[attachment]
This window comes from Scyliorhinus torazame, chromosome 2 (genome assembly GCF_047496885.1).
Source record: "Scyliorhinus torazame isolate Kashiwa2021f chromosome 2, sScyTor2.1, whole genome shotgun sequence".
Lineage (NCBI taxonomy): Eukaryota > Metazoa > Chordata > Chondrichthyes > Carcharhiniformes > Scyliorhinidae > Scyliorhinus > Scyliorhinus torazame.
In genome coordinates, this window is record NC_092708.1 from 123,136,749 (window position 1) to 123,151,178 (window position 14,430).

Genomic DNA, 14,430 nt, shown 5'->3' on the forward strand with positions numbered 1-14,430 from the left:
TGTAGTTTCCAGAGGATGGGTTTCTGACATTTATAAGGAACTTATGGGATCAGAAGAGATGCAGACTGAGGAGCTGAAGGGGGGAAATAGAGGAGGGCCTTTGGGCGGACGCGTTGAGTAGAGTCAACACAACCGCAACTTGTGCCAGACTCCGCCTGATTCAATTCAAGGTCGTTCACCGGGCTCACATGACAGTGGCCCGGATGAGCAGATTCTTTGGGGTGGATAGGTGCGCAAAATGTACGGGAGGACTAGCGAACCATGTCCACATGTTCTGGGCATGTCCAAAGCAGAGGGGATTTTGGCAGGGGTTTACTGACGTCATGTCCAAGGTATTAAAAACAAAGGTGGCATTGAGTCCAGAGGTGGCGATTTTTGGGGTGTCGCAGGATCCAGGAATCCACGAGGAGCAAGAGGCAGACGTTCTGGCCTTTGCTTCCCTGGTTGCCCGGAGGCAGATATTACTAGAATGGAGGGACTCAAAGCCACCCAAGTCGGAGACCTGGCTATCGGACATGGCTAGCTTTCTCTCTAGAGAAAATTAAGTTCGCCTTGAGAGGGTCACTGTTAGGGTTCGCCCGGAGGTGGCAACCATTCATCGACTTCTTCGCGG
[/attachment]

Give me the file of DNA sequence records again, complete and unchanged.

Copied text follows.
This window comes from Scyliorhinus torazame, chromosome 2 (genome assembly GCF_047496885.1).
Source record: "Scyliorhinus torazame isolate Kashiwa2021f chromosome 2, sScyTor2.1, whole genome shotgun sequence".
Lineage (NCBI taxonomy): Eukaryota > Metazoa > Chordata > Chondrichthyes > Carcharhiniformes > Scyliorhinidae > Scyliorhinus > Scyliorhinus torazame.
In genome coordinates, this window is record NC_092708.1 from 123,136,749 (window position 1) to 123,151,178 (window position 14,430).

Genomic DNA, 14,430 nt, shown 5'->3' on the forward strand with positions numbered 1-14,430 from the left:
TGTAGTTTCCAGAGGATGGGTTTCTGACATTTATAAGGAACTTATGGGATCAGAAGAGATGCAGACTGAGGAGCTGAAGGGGGGAAATAGAGGAGGGCCTTTGGGCGGACGCGTTGAGTAGAGTCAACACAACCGCAACTTGTGCCAGACTCCGCCTGATTCAATTCAAGGTCGTTCACCGGGCTCACATGACAGTGGCCCGGATGAGCAGATTCTTTGGGGTGGATAGGTGCGCAAAATGTACGGGAGGACTAGCGAACCATGTCCACATGTTCTGGGCATGTCCAAAGCAGAGGGGATTTTGGCAGGGGTTTACTGACGTCATGTCCAAGGTATTAAAAACAAAGGTGGCATTGAGTCCAGAGGTGGCGATTTTTGGGGTGTCGCAGGATCCAGGAATCCACGAGGAGCAAGAGGCAGACGTTCTGGCCTTTGCTTCCCTGGTTGCCCGGAGGCAGATATTACTAGAATGGAGGGACTCAAAGCCACCCAAGTCGGAGACCTGGCTATCGGACATGGCTAGCTTTCTCTCTAGAGAAAATTAAGTTCGCCTTGAGAGGGTCACTGTTAGGGTTCGCCCGGAGGTGGCAACCATTCATCGACTTCTTCGCGG